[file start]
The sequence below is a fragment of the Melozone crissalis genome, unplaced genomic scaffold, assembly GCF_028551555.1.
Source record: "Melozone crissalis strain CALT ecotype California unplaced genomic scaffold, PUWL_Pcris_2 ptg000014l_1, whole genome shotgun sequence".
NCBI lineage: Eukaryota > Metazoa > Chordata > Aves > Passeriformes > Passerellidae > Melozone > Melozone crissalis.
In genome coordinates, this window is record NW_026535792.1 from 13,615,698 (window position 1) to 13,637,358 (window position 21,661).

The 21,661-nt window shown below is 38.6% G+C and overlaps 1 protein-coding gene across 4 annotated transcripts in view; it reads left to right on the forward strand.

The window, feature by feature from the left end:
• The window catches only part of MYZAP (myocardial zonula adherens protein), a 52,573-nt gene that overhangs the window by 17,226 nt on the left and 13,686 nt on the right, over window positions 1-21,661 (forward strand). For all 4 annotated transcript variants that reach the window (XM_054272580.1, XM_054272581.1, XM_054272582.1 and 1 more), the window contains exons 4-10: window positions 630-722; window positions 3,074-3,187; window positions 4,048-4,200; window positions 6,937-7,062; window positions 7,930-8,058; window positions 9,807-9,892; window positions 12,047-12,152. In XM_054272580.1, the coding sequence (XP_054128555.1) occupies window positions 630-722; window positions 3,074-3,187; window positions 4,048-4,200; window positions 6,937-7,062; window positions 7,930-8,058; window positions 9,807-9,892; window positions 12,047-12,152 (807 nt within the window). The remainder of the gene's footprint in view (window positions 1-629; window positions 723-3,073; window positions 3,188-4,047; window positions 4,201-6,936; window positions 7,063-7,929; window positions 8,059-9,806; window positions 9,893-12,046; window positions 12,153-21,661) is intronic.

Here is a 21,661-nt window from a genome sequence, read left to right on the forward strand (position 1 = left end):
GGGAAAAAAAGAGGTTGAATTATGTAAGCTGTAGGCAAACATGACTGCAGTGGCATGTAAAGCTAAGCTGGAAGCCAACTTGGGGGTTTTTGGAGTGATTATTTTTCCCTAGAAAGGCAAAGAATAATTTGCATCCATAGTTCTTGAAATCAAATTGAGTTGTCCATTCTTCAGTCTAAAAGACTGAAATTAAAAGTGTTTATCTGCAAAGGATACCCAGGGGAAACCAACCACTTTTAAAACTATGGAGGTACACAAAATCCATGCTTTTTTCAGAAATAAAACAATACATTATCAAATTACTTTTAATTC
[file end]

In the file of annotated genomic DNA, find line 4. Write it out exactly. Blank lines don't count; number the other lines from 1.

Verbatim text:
In genome coordinates, this window is record NW_026535792.1 from 13,615,698 (window position 1) to 13,637,358 (window position 21,661).